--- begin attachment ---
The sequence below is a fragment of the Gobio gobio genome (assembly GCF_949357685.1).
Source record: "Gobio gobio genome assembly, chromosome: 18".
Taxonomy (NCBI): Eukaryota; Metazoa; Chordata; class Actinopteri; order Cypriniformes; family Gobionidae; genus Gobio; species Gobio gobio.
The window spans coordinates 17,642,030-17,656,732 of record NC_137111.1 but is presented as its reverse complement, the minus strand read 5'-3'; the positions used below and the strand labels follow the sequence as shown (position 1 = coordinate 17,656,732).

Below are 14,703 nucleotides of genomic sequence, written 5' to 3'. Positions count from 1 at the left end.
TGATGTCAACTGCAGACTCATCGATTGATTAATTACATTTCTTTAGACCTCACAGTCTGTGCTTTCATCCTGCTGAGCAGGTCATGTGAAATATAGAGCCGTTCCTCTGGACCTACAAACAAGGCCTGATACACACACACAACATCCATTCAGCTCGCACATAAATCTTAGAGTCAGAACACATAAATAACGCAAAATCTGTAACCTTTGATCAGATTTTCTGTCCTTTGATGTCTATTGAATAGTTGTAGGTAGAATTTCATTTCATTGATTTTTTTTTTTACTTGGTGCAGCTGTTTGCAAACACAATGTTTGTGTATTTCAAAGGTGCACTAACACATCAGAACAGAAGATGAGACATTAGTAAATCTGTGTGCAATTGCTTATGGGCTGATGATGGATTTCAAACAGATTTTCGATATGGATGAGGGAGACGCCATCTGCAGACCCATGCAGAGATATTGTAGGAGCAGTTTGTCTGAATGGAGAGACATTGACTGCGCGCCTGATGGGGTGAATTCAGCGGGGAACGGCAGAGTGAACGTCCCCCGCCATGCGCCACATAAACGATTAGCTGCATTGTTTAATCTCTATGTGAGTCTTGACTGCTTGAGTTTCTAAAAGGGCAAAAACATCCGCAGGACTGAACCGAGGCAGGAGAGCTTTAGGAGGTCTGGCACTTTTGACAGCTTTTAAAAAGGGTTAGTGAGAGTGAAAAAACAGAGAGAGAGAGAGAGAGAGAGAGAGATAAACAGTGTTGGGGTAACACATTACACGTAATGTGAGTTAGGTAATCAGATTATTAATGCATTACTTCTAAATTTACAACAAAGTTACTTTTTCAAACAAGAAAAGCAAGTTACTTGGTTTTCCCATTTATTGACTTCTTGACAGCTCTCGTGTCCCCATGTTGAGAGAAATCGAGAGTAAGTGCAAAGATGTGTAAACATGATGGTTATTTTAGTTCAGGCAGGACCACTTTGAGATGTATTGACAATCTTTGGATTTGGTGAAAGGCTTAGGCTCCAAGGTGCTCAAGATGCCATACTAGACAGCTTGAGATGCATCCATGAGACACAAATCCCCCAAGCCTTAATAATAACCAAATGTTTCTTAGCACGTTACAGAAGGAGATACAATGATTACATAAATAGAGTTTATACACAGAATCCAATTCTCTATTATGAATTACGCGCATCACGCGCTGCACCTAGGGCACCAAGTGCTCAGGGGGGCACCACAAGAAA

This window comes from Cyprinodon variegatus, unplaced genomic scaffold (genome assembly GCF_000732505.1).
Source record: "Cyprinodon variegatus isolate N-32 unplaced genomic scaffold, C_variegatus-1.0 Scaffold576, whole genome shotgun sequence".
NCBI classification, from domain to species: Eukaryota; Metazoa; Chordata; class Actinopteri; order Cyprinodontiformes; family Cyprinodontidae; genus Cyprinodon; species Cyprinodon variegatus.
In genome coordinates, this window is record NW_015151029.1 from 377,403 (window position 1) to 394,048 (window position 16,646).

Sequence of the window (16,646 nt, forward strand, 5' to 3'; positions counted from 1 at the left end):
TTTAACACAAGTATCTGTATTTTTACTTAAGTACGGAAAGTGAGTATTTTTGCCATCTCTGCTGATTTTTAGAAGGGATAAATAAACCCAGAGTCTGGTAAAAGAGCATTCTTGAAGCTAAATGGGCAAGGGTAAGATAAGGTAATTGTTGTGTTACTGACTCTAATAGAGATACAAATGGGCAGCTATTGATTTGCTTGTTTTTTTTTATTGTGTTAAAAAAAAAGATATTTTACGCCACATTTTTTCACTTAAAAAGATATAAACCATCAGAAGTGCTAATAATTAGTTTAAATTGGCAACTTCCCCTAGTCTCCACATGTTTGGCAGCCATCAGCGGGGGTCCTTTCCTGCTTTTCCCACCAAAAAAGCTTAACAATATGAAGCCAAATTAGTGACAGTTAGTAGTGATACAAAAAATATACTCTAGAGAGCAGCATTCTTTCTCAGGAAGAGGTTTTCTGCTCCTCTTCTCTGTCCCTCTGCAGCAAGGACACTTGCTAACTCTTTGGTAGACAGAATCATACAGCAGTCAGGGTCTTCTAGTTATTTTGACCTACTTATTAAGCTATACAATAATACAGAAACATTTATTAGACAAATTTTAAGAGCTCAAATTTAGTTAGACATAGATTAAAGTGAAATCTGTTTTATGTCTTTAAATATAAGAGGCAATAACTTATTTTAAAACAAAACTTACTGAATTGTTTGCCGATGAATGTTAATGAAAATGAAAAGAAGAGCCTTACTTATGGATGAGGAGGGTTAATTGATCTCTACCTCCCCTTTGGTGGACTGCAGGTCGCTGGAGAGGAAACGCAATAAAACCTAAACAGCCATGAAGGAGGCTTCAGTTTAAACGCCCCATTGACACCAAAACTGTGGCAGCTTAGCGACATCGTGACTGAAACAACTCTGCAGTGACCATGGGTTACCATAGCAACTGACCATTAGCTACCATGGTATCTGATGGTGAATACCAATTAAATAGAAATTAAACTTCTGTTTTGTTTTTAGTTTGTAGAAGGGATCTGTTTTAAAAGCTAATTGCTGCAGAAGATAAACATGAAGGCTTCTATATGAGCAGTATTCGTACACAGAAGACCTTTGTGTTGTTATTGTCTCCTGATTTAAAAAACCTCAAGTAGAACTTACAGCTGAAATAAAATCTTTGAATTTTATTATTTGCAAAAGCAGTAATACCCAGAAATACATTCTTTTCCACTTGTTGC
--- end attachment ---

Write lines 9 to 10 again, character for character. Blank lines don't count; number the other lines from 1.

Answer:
NCBI classification, from domain to species: Eukaryota; Metazoa; Chordata; class Actinopteri; order Cyprinodontiformes; family Cyprinodontidae; genus Cyprinodon; species Cyprinodon variegatus.
In genome coordinates, this window is record NW_015151029.1 from 377,403 (window position 1) to 394,048 (window position 16,646).